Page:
Coronavirus has caused millions worldwide to quarantine themselves, and thousands of different industries to adjust to the way they’re running their businesses in order to prevent the further spread of this novel virus. One of the most recent and significant changes the world has seen is the closing of hundreds of cultural attractions such as all Broadway productions, Disneyland, and multiple museums. While you’re on your leave from work and waiting for the world to figure out how to further stop this virus, there’s a multitude of things you can do to entertain yourself from home.
If you’re one of the millions of individuals who had plans to visit any of these cultural landmarks within the coming months and are now disappointed that you had to postpone, have no fear, as many museums worldwide have begun, or are continuing to, offer free virtual tours through their establishments via their website for your viewing pleasure until you can safely visit them again. Here’s a list of just a few options of places you can “travel” to through your computer screen:
The British Museum in London is located in the heart of the city and holds some of the most famous mummy remains in Europe. Their virtual tour allows users online to travel through the archives and explore the historical contexts behind some of the more predominantly known pieces.
The Guggenheim Museum in New York is known for its iconic spiral staircase architecture and multitude of art pieces from the Impressionist, Post-Impressionist, Modern and Contemporary eras. Google’s Street View lets visitors walk the staircase online and stand in front of any piece from any era that they please, all from their couch.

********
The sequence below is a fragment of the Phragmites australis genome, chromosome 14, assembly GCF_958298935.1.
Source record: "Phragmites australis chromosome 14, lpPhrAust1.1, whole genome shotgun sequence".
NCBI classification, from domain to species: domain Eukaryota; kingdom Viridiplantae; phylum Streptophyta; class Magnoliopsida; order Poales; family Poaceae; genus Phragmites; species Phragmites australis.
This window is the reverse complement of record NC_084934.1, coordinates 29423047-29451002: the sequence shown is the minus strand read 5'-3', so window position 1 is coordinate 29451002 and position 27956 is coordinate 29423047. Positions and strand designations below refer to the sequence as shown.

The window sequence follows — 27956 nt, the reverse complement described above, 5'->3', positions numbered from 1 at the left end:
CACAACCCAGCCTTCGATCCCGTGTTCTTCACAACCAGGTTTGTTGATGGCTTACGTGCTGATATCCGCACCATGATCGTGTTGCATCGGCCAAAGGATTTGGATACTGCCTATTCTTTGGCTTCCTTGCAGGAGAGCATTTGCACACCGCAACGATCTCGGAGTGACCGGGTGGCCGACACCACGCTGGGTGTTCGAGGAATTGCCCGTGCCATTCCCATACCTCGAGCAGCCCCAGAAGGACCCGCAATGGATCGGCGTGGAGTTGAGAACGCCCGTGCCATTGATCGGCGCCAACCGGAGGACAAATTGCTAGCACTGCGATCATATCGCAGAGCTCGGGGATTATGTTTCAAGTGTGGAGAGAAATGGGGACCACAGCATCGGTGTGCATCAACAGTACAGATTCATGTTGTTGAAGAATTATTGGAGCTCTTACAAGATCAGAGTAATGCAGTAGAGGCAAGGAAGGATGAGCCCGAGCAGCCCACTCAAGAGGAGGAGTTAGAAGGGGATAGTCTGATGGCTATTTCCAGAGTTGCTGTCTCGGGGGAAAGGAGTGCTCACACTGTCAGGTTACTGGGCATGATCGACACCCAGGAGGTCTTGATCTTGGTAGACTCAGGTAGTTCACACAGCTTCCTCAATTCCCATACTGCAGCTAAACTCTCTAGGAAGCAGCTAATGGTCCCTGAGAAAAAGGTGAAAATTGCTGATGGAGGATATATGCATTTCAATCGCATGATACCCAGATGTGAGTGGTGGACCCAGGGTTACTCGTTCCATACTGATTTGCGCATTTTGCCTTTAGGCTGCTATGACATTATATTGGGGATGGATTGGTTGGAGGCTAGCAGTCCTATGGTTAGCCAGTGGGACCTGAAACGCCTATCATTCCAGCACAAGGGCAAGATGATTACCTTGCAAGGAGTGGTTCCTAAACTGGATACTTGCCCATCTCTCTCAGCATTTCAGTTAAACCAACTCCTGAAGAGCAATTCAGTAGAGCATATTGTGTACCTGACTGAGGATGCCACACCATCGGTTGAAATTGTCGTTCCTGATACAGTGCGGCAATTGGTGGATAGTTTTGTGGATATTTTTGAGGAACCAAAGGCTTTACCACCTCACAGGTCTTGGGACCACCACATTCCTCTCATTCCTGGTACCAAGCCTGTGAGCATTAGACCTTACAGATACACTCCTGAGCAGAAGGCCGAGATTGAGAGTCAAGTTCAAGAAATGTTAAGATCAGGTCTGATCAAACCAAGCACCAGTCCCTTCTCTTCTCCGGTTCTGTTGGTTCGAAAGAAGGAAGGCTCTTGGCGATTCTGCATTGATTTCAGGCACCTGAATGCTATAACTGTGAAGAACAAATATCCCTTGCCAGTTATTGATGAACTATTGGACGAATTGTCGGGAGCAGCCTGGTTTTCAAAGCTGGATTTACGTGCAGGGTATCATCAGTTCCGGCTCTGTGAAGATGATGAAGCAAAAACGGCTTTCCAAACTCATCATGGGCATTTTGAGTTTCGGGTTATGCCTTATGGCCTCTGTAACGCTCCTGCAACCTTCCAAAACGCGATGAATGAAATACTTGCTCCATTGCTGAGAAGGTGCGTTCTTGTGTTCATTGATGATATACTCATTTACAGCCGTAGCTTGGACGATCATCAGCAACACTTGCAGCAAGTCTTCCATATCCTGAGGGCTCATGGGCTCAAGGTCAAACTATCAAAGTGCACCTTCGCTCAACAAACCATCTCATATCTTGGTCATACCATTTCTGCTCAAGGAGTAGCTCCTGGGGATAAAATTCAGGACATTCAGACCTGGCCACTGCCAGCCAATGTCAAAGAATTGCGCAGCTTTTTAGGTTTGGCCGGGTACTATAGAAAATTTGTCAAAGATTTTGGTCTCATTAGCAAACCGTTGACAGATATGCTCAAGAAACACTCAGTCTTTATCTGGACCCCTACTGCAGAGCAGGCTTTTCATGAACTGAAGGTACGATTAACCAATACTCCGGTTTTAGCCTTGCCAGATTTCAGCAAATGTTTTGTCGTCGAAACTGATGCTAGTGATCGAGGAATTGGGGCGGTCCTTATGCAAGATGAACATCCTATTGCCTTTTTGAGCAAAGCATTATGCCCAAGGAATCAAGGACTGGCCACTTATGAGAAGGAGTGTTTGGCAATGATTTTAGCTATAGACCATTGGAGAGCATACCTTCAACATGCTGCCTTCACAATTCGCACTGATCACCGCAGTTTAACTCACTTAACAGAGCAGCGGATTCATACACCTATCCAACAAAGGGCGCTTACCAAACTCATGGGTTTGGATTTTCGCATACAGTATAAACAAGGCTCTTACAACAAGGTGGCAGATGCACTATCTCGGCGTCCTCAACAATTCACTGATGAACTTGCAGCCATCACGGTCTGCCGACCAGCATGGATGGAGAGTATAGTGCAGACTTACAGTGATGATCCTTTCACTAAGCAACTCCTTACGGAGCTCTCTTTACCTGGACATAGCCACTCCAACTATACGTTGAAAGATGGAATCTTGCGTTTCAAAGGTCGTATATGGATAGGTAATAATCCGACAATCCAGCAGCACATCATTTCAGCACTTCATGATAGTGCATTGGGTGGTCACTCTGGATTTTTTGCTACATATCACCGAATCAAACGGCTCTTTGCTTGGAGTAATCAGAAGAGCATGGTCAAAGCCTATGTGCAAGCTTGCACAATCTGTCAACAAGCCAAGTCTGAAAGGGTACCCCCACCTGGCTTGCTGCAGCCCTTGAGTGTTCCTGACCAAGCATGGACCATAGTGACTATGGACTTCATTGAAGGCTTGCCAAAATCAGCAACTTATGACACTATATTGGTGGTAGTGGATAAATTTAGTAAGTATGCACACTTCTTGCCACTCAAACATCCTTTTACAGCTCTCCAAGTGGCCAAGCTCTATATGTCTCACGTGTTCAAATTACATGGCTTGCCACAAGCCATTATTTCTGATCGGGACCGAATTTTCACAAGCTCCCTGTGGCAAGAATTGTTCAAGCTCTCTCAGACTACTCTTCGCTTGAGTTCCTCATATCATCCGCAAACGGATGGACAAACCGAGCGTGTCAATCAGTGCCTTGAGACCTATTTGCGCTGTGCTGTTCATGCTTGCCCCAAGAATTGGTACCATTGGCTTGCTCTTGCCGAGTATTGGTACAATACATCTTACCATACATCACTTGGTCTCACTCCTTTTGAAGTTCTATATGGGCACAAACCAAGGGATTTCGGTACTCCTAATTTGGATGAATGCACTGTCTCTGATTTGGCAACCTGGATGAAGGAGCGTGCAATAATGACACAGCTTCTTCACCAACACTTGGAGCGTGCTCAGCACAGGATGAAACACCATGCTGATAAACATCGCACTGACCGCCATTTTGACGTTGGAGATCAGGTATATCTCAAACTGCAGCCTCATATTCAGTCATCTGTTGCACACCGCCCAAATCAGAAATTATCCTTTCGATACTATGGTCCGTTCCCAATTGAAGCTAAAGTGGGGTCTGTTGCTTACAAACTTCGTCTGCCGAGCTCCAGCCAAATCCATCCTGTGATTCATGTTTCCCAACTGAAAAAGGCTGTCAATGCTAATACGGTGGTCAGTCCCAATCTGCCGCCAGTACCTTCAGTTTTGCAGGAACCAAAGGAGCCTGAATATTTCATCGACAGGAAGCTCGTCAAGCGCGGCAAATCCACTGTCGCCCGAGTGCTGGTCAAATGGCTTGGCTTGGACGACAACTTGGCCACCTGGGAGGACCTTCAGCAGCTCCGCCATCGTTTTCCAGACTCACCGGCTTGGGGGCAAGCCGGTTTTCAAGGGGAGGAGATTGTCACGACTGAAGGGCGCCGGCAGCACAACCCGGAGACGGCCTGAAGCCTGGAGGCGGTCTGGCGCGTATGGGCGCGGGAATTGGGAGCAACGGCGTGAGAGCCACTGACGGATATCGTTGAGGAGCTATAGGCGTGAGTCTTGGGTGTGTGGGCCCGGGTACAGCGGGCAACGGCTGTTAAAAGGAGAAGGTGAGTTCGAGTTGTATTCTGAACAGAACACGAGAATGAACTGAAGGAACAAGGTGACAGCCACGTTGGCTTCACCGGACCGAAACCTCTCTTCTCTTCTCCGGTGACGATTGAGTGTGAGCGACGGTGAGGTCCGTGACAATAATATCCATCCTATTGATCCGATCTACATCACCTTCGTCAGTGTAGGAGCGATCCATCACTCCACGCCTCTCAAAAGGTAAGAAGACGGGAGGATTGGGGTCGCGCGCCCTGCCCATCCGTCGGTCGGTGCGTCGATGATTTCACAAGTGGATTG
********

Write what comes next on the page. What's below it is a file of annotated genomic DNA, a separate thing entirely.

Google in general is the main reason all of these virtual tours are possible. Their Arts and Culture department recently partnered with over 500 museums and galleries worldwide to deliver virtual tours that make users feel like their standing in the museums themselves. This effort was already in motion before the corona pandemic, however, now more than ever Google is emphasizing their newest feature that delivers just a taste of the culture all of these establishments have to offer.
The National Gallery of Art in Washington D.C. has two major online exhibits that show off two very specific art periods. The first is an exhibit exploring how American fashion evolved between the years of 1740 and 1895. It’s focus is on the textiles used and how gendered style developed from the colonial to Revolutionary eras of history. The second focuses on a series of Baroque paintings from famous Dutch artist Johannes Vermeer.
The National Museum of Modern and Contemporary Art in Korea gives New York City’s MoMA a true run for its money. While the museum itself obviously emphasizes more modern works to come from Korean artists, the virtual tour seamlessly incorporates historical contexts to past art influences for the more modern exhibits.
The Van Gogh Museum in Amsterdam has quickly become one of the most popular museums on the planet. The virtual tour explores not only the many works done by Van Gogh, but also takes users through the tragedy and genius that was Van Gogh’s inner workings. The museum itself holds the largest collection of work done by the artist, including over 200 paintings, 500 drawings/sketches, and over 750 personal letters.
These examples only scratch the surface of other tours and exhibits Google has given the public access too. The ability to travel across the world to one of the most famous museums all with the click of a button is truly the definition of living in the future. So explore some of the 500+ museum and gallery options today, and go where you’ve never gone before.
Eric Mastrota is a Contributing Editor at The National Digest based in New York. A graduate of SUNY New Paltz, he reports on world news, culture, and lifestyle. You can reach him at firstname.lastname@example.org.